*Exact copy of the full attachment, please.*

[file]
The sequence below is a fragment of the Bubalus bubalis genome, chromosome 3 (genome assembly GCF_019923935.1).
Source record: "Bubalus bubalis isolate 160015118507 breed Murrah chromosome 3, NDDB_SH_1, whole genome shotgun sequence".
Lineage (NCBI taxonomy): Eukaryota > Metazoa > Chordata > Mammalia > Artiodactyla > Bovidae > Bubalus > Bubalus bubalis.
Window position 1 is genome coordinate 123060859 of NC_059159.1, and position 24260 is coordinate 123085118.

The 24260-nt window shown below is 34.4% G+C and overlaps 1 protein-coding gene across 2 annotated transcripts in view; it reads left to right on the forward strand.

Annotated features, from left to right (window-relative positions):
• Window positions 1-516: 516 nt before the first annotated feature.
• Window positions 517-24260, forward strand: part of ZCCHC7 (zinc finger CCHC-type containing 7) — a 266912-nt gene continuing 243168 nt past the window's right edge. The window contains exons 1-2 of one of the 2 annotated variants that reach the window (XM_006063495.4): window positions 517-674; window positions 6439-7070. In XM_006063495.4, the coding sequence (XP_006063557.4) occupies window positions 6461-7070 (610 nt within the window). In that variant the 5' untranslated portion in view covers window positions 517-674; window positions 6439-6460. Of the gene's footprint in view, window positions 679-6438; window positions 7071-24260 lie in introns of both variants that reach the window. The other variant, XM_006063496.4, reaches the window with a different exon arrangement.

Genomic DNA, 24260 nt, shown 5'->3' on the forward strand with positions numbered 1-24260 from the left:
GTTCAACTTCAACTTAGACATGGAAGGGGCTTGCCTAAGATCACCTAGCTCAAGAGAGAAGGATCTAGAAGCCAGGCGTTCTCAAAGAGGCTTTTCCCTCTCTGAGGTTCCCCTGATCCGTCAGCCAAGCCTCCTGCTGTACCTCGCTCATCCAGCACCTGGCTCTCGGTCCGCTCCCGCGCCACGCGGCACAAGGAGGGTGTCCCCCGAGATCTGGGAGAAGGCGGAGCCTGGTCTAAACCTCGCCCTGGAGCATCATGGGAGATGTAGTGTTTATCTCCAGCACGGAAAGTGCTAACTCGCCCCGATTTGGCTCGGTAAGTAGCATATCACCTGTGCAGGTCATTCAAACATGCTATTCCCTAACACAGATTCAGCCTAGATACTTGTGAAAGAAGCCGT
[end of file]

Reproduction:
The sequence below is a fragment of the Bubalus bubalis genome, chromosome 3 (genome assembly GCF_019923935.1).
Source record: "Bubalus bubalis isolate 160015118507 breed Murrah chromosome 3, NDDB_SH_1, whole genome shotgun sequence".
Lineage (NCBI taxonomy): Eukaryota > Metazoa > Chordata > Mammalia > Artiodactyla > Bovidae > Bubalus > Bubalus bubalis.
Window position 1 is genome coordinate 123060859 of NC_059159.1, and position 24260 is coordinate 123085118.

The 24260-nt window shown below is 34.4% G+C and overlaps 1 protein-coding gene across 2 annotated transcripts in view; it reads left to right on the forward strand.

Annotated features, from left to right (window-relative positions):
• Window positions 1-516: 516 nt before the first annotated feature.
• Window positions 517-24260, forward strand: part of ZCCHC7 (zinc finger CCHC-type containing 7) — a 266912-nt gene continuing 243168 nt past the window's right edge. The window contains exons 1-2 of one of the 2 annotated variants that reach the window (XM_006063495.4): window positions 517-674; window positions 6439-7070. In XM_006063495.4, the coding sequence (XP_006063557.4) occupies window positions 6461-7070 (610 nt within the window). In that variant the 5' untranslated portion in view covers window positions 517-674; window positions 6439-6460. Of the gene's footprint in view, window positions 679-6438; window positions 7071-24260 lie in introns of both variants that reach the window. The other variant, XM_006063496.4, reaches the window with a different exon arrangement.

Genomic DNA, 24260 nt, shown 5'->3' on the forward strand with positions numbered 1-24260 from the left:
GTTCAACTTCAACTTAGACATGGAAGGGGCTTGCCTAAGATCACCTAGCTCAAGAGAGAAGGATCTAGAAGCCAGGCGTTCTCAAAGAGGCTTTTCCCTCTCTGAGGTTCCCCTGATCCGTCAGCCAAGCCTCCTGCTGTACCTCGCTCATCCAGCACCTGGCTCTCGGTCCGCTCCCGCGCCACGCGGCACAAGGAGGGTGTCCCCCGAGATCTGGGAGAAGGCGGAGCCTGGTCTAAACCTCGCCCTGGAGCATCATGGGAGATGTAGTGTTTATCTCCAGCACGGAAAGTGCTAACTCGCCCCGATTTGGCTCGGTAAGTAGCATATCACCTGTGCAGGTCATTCAAACATGCTATTCCCTAACACAGATTCAGCCTAGATACTTGTGAAAGAAGCCGT